Guillain-Barre Syndrome (GBS) and Myasthenia Gravis (MG) are common causes of acute weakness. About 25% of these patients may develop respiratory failure requiring intubation, so a major concern is determining who requires ICU-level monitoring and whether intubation should be performed. Ideally it would be possible to predict with 100% accuracy which patients would require intubation, allowing pre-emptive elective intubation. In reality such prediction is impossible, so we are often forced to carefully observe patients in the ICU until they declare themselves.
Foreword: Some comments on bedside pulmonary function tests (PFTs)
- MIP = Maximal Inspiratory Pressure. This is the greatest negative pressure the patient can generate, often also referred to as the NIF (Negative Inspiratory Force). It is measured asking patients to inhale as hard as they can with measurement of the negative pressure that they generate using a pressure gauge (image above). This is a measurement of the strength of the inspiratory muscles, primarily the diaphragm.
- MEP = Maximal Expiratory Pressure. This is the opposite of the MIP, specifically the maximal positive pressure the patient can generate. It is measured by asking patients to exhale as hard as they can, and measuring the positive pressure. This is a measurement of expiratory muscle strength, which may correlate clinically with ability to cough and clear secretions.
- FVC = Forced vital capacity. This is the largest volume of gas that a patient can exhale. Patients are asked to take a full breath in and then exhale maximally, with measurement of the exhaled volume. FVC reflects a global measurement of the patient's ventilatory ability, which takes into account inspiratory and expiratory muscle strength as well as pulmonary compliance.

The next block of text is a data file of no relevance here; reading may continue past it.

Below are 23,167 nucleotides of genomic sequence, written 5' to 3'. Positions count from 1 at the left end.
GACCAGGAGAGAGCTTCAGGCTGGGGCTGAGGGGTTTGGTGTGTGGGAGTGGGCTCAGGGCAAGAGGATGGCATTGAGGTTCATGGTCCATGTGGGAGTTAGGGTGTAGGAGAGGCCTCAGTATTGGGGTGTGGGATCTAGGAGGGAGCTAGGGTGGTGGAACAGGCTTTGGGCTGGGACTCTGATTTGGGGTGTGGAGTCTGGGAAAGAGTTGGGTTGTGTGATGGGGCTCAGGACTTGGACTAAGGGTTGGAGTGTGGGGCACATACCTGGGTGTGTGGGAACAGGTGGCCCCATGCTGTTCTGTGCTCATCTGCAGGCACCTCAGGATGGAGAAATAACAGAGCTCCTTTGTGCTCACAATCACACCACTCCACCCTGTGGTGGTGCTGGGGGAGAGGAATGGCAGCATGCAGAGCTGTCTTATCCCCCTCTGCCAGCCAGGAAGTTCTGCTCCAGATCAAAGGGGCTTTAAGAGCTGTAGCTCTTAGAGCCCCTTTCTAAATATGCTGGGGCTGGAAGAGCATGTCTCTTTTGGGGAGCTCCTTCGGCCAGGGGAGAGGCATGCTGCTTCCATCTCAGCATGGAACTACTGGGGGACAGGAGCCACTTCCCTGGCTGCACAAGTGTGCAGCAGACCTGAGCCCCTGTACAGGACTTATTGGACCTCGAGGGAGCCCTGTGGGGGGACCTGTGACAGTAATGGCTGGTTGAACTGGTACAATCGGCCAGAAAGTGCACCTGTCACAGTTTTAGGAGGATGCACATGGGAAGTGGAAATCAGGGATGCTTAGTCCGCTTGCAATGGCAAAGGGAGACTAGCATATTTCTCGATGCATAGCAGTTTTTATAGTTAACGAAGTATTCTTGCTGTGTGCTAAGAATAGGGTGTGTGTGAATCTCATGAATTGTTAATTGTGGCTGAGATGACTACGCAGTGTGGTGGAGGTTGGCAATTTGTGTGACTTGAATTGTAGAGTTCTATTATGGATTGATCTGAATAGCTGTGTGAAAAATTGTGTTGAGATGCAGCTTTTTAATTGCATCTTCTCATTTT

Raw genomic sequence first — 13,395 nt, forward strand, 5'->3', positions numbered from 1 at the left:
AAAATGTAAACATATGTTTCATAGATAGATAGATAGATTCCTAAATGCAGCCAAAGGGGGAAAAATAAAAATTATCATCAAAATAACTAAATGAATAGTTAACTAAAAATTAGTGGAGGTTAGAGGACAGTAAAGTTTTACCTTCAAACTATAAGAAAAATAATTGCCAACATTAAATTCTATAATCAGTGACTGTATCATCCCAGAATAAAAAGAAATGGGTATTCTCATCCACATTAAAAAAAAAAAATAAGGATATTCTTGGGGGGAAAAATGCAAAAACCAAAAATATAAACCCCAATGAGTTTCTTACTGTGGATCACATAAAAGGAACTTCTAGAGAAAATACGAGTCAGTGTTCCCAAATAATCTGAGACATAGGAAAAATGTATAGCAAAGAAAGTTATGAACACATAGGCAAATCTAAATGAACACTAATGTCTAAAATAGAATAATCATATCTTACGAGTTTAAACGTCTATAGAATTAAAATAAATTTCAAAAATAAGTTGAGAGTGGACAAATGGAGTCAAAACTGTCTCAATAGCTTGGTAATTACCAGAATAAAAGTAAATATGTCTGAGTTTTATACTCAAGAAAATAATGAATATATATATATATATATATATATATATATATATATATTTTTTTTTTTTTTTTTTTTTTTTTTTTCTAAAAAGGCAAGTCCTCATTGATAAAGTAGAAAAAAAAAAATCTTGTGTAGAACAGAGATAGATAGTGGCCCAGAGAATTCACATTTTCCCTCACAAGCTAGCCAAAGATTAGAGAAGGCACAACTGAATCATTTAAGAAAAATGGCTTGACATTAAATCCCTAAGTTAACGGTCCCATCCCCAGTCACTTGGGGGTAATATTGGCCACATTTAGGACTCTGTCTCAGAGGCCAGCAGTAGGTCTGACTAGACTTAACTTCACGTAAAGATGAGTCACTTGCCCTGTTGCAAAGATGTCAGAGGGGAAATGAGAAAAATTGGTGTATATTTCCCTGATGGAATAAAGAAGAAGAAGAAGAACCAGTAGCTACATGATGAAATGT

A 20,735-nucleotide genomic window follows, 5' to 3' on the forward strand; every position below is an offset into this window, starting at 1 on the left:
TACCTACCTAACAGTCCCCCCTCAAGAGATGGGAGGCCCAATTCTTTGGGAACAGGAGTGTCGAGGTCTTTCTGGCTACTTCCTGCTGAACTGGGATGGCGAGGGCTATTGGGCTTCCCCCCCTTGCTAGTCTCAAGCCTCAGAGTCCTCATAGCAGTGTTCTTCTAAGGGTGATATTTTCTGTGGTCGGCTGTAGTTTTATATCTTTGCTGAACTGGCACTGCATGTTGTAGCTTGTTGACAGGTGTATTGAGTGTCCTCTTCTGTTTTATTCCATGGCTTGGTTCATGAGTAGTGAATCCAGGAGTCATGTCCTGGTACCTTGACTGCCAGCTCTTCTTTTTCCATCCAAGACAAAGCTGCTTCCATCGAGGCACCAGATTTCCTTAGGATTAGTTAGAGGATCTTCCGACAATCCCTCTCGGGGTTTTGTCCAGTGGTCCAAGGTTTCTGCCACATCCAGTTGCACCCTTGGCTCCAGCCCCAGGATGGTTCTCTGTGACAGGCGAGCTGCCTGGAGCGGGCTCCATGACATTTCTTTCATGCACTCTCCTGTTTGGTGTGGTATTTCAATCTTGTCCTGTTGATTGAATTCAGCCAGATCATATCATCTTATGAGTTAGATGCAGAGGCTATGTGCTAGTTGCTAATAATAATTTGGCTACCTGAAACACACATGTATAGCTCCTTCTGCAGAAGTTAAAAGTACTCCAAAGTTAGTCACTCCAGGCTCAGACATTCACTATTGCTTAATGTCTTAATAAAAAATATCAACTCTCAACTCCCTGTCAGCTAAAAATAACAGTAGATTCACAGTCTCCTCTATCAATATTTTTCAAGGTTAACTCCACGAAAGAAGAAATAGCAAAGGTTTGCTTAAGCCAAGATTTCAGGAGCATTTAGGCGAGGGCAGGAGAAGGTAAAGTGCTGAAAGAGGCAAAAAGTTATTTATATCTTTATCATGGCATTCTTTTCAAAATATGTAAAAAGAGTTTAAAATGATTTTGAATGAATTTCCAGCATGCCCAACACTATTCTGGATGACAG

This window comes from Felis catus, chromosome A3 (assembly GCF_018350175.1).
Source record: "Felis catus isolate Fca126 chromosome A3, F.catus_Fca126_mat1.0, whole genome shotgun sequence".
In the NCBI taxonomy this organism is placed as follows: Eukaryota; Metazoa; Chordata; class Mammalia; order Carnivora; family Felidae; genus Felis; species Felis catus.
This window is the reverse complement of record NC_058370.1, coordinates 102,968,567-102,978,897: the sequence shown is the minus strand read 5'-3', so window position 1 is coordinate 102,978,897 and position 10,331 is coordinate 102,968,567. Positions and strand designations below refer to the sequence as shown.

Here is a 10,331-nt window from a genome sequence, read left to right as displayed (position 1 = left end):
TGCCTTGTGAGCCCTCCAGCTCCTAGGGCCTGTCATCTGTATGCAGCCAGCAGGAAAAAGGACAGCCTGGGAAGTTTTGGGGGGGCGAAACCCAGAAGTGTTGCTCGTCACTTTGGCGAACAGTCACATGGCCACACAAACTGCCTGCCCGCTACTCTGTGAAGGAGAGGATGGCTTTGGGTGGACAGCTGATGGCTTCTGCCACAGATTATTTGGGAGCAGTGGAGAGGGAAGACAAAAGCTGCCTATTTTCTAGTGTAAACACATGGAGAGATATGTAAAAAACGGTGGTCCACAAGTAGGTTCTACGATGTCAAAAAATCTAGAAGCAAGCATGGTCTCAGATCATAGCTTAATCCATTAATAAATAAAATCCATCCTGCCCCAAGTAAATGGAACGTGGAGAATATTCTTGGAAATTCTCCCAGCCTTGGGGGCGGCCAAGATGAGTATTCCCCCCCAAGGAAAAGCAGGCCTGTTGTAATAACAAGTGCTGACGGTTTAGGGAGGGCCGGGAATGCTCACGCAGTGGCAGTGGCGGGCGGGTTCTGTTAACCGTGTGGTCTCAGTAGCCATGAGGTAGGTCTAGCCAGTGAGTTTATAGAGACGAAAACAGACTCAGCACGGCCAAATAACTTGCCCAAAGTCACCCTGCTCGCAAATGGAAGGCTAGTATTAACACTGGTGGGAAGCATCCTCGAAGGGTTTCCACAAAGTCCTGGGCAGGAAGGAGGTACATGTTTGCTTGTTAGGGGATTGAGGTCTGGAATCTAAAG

Pearl #1: Do not intubate a patient solely because of poor PFTs
Original data on which the 20-30-40 rule for GBS was based (from Lawn 2011). Note the poor degree of separation between patient groups based on Pimax (a.k.a. MIP) and Pemax (a.k.a. MEP). Based on the vital capacity data above, the specificity of the 30-40-50 rule must be 83% or lower (given that 17% of patients who didn't require ventilation had a vital capacity below 20 ml/kg).
Pearl #2: Don't check the MIP or MEP
Pearl #3: Don't assume respiratory failure is due to respiratory muscle weakness
Pearl #4: Consider early pre-emptive respiratory support with BiPAP or high-flow nasal cannula.
Pearl #5: Try not to chase dysautonomia in GBS. However, be prepared to handle it in the peri-intubation period.
- The only bedside pulmonary function test which is useful is the forced vital capacity (FVC).
- Patients with a FVC < 20 ml/kg are at risk for respiratory failure and should receive ICU-level monitoring.
- Intubation is typically required when the FVC falls below 10-15 ml/kg. However, the decision to intubate is a clinical decision based primarily on ability to protect the airway, work of breathing, vital signs, overall appearance, and trajectory.
- For patients who are dyspneic but don't require intubation, consider trialing BiPAP or high-flow nasal cannula to see if this may improve their comfort and reduce the work of breathing.
- Patients with GBS may have dysautonomia with wide fluctuations in blood pressure. Avoid treating hypertension if possible, as this may exacerbate subsequent episodes of hypotension.
- PulmCrit Blogitorial – SIESTA syndrome: Sedation Induced EEG Suppression with Transient Agitation - December 19, 2022
- PulmCrit Hot Take – Acetazolamide plus furosemide for decongestion of heart failure (ADVOR trial) - August 27, 2022
- IBNCC – Approach to CNS infection - August 15, 2022